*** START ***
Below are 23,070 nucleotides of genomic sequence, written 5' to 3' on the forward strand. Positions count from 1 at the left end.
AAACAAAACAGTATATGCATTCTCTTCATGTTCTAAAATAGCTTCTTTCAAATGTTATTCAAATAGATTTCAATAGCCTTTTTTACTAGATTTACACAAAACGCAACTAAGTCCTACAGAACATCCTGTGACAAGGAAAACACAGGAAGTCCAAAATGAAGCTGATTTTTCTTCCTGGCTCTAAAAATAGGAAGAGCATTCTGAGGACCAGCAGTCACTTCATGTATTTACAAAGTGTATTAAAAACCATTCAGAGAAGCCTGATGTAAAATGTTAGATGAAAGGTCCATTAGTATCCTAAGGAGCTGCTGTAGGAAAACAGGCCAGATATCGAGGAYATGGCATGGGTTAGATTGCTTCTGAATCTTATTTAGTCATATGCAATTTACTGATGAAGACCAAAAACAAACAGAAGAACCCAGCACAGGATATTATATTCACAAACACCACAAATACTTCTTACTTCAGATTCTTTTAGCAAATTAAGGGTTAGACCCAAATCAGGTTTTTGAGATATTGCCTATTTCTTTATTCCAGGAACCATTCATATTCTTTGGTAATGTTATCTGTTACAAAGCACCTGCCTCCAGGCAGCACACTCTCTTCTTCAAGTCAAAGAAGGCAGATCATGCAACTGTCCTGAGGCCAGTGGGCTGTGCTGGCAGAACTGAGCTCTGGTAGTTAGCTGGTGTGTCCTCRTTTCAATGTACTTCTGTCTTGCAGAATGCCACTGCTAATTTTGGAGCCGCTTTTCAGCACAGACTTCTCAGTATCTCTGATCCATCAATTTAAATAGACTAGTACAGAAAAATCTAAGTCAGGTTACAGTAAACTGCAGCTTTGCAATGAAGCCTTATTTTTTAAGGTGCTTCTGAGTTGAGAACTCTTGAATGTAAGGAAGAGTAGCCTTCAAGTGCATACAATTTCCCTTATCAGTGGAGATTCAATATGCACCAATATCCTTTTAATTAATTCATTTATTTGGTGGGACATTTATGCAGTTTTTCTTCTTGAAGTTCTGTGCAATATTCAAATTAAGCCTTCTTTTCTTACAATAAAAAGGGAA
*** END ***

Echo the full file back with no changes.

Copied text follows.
Below are 23,070 nucleotides of genomic sequence, written 5' to 3' on the forward strand. Positions count from 1 at the left end.
AAACAAAACAGTATATGCATTCTCTTCATGTTCTAAAATAGCTTCTTTCAAATGTTATTCAAATAGATTTCAATAGCCTTTTTTACTAGATTTACACAAAACGCAACTAAGTCCTACAGAACATCCTGTGACAAGGAAAACACAGGAAGTCCAAAATGAAGCTGATTTTTCTTCCTGGCTCTAAAAATAGGAAGAGCATTCTGAGGACCAGCAGTCACTTCATGTATTTACAAAGTGTATTAAAAACCATTCAGAGAAGCCTGATGTAAAATGTTAGATGAAAGGTCCATTAGTATCCTAAGGAGCTGCTGTAGGAAAACAGGCCAGATATCGAGGAYATGGCATGGGTTAGATTGCTTCTGAATCTTATTTAGTCATATGCAATTTACTGATGAAGACCAAAAACAAACAGAAGAACCCAGCACAGGATATTATATTCACAAACACCACAAATACTTCTTACTTCAGATTCTTTTAGCAAATTAAGGGTTAGACCCAAATCAGGTTTTTGAGATATTGCCTATTTCTTTATTCCAGGAACCATTCATATTCTTTGGTAATGTTATCTGTTACAAAGCACCTGCCTCCAGGCAGCACACTCTCTTCTTCAAGTCAAAGAAGGCAGATCATGCAACTGTCCTGAGGCCAGTGGGCTGTGCTGGCAGAACTGAGCTCTGGTAGTTAGCTGGTGTGTCCTCRTTTCAATGTACTTCTGTCTTGCAGAATGCCACTGCTAATTTTGGAGCCGCTTTTCAGCACAGACTTCTCAGTATCTCTGATCCATCAATTTAAATAGACTAGTACAGAAAAATCTAAGTCAGGTTACAGTAAACTGCAGCTTTGCAATGAAGCCTTATTTTTTAAGGTGCTTCTGAGTTGAGAACTCTTGAATGTAAGGAAGAGTAGCCTTCAAGTGCATACAATTTCCCTTATCAGTGGAGATTCAATATGCACCAATATCCTTTTAATTAATTCATTTATTTGGTGGGACATTTATGCAGTTTTTCTTCTTGAAGTTCTGTGCAATATTCAAATTAAGCCTTCTTTTCTTACAATAAAAAGGGAA